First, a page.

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What is a Nondisclosure Agreement?

Jun 27, 2024 | Business of Law, Operating Your Company

A Nondisclosure Agreement, commonly called an “NDA,” is a contract between two or more parties that prevents the dissemination of a company’s sensitive information. An NDA is typically entered into at the beginning of a business relationship or significant financial exchange to safeguard confidential information that is not publicly known. An NDA may also sometimes be known as a “confidentiality agreement.”  

What is the Purpose of a Nondisclosure Agreement?

There are two primary purposes of a Nondisclosure Agreement (NDA) — protection and confidentiality. An NDA provides a legal framework to protect ideas, information, and intellectual property from being stolen or shared with competitors. Once an NDA has been signed, the parties to the NDA have a legal obligation to keep the sensitive information confidential. Failure to do so can result in a breach of contract.

An NDA may be needed when new employees have been hired or new clients are being onboarded. In addition, they may be necessary to protect operations and financial information during mergers and acquisitions, or during negotiations with new partners or investors. NDAs are also common while contracting with vendors and exploring joint venture opportunities. 

What Do NDAs Cover?

An NDA can safeguard any information that is generally not known to the public. While they can be specifically tailored according to the situation, an NDA typically has several parts integral to any non-disclosure agreement. For example, an NDA must include clauses for:

  • Identification of the parties to the agreement, including their names and addresses
  • Definitions of the types of information covered by the agreement and the rules about how it should be handled  
  • The obligations of each party and consequences of breaching the agreement
  • The scope of the NDA and what the agreement covers
  • The time frame in which the sensitive information must be kept confidential
  • Return or destruction of the information at the end of the business relationship
  • Exclusions for types of information that need not be kept confidential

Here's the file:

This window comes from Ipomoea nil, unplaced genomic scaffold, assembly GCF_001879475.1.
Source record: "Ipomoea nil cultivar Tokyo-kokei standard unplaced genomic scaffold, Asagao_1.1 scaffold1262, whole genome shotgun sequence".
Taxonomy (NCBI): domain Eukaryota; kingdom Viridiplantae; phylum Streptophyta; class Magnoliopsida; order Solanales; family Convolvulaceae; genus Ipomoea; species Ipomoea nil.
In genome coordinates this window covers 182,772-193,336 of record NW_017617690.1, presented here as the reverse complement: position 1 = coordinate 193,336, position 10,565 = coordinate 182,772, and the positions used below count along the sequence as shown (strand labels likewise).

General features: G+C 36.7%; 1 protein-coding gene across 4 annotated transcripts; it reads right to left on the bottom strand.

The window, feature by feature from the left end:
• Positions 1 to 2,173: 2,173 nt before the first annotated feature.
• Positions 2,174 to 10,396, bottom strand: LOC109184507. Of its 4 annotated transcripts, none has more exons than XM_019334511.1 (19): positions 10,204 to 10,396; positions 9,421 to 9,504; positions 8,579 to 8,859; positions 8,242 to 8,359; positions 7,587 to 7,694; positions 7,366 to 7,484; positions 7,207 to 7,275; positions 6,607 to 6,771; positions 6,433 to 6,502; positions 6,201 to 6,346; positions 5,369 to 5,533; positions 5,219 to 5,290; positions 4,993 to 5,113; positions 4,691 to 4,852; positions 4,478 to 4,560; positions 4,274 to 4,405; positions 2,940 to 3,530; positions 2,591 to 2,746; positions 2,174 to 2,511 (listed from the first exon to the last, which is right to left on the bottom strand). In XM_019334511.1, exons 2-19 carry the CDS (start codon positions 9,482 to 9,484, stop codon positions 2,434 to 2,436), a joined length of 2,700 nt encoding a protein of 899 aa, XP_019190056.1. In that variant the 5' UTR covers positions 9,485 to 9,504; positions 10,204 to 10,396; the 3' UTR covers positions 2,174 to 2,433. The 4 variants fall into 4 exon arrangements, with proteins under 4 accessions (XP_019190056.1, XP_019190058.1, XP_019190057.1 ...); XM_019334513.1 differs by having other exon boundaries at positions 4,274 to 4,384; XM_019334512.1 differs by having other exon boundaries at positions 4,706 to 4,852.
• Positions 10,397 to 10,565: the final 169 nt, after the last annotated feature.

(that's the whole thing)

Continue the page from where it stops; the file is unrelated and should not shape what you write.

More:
• Remedies for breach of the confidentiality agreement  

There are various other miscellaneous provisions that may be included in an NDA. Different industries have different requirements for keeping information confidential. Applicable state laws should be detailed in the agreement and a provision for which party pays attorney fees if a dispute should arise.  

Enforceability of NDAs

NDAs can sometimes be difficult to enforce — especially if the scope of the agreement is overly broad or the confidential information has been revealed. Still, a company can take several steps to protect the sensitive information and enforce the agreement. The agreement might specify the form of dispute resolution that should be used in the event of a dispute — some NDAs will include an arbitration or mediation clause, requiring the parties to try to resolve the dispute out of court before beginning litigation. 

The first step that should be taken to enforce an NDA is identifying the breach and investigating the matter. After the breach has been identified, a cease-and-desist letter should be sent to the party who committed the breach. If the breach of the NDA continues after the cease-and-desist letter has been issued, a company may need to seek injunctive relief. Specifically, a preliminary injunction can prohibit the party in breach from disseminating any further information. If the company also suffered lost profits or reputational damage, the company may also recover the monetary damages incurred because of the breach.     

Contact an Experienced New York Business Attorney

Non-disclosure agreements can be complex. It’s important to have a skillful attorney to help you to draft these important documents to ensure your company’s sensitive information is protected. Brinen & Associates provides high-quality legal services for many business matters, including drafting, negotiating, enforcing, and litigating NDAs. Call (212) 330-8151 or send us a message to schedule a consultation and learn how we can help you. 


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I formerly worked as a satellite employee from my home state of New Jersey. I ended my employment with my former employer in 2016. In 2018, I was sued by my former employer for $1.1 million in Illinois State Court. I was referred to Brinen & Associates, LLC by a friend who is a client of the firm. Brinen & Associates, LLC came highly recommended. I contacted Joshua Brinen and then had a consultation at his office with his colleague Mark White. Together, Messrs. Brinen and White explained my options...

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